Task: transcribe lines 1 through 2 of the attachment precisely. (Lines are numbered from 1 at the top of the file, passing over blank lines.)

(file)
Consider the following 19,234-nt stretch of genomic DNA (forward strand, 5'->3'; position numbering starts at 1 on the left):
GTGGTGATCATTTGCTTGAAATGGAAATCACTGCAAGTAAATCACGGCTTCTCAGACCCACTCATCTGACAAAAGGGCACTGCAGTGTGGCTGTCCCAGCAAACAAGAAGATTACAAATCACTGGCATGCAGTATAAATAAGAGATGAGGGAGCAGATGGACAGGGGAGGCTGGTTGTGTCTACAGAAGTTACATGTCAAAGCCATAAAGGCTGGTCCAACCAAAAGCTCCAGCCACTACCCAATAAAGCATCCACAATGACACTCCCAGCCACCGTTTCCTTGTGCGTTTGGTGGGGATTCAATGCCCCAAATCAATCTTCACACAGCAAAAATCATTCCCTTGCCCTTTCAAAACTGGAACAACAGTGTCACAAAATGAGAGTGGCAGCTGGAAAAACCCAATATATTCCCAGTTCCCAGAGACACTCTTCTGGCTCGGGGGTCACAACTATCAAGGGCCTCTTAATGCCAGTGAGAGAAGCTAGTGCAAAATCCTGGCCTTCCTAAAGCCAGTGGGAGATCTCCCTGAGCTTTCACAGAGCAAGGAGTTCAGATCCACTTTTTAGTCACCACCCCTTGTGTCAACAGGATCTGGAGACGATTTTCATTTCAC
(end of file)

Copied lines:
Consider the following 19,234-nt stretch of genomic DNA (forward strand, 5'->3'; position numbering starts at 1 on the left):
GTGGTGATCATTTGCTTGAAATGGAAATCACTGCAAGTAAATCACGGCTTCTCAGACCCACTCATCTGACAAAAGGGCACTGCAGTGTGGCTGTCCCAGCAAACAAGAAGATTACAAATCACTGGCATGCAGTATAAATAAGAGATGAGGGAGCAGATGGACAGGGGAGGCTGGTTGTGTCTACAGAAGTTACATGTCAAAGCCATAAAGGCTGGTCCAACCAAAAGCTCCAGCCACTACCCAATAAAGCATCCACAATGACACTCCCAGCCACCGTTTCCTTGTGCGTTTGGTGGGGATTCAATGCCCCAAATCAATCTTCACACAGCAAAAATCATTCCCTTGCCCTTTCAAAACTGGAACAACAGTGTCACAAAATGAGAGTGGCAGCTGGAAAAACCCAATATATTCCCAGTTCCCAGAGACACTCTTCTGGCTCGGGGGTCACAACTATCAAGGGCCTCTTAATGCCAGTGAGAGAAGCTAGTGCAAAATCCTGGCCTTCCTAAAGCCAGTGGGAGATCTCCCTGAGCTTTCACAGAGCAAGGAGTTCAGATCCACTTTTTAGTCACCACCCCTTGTGTCAACAGGATCTGGAGACGATTTTCATTTCAC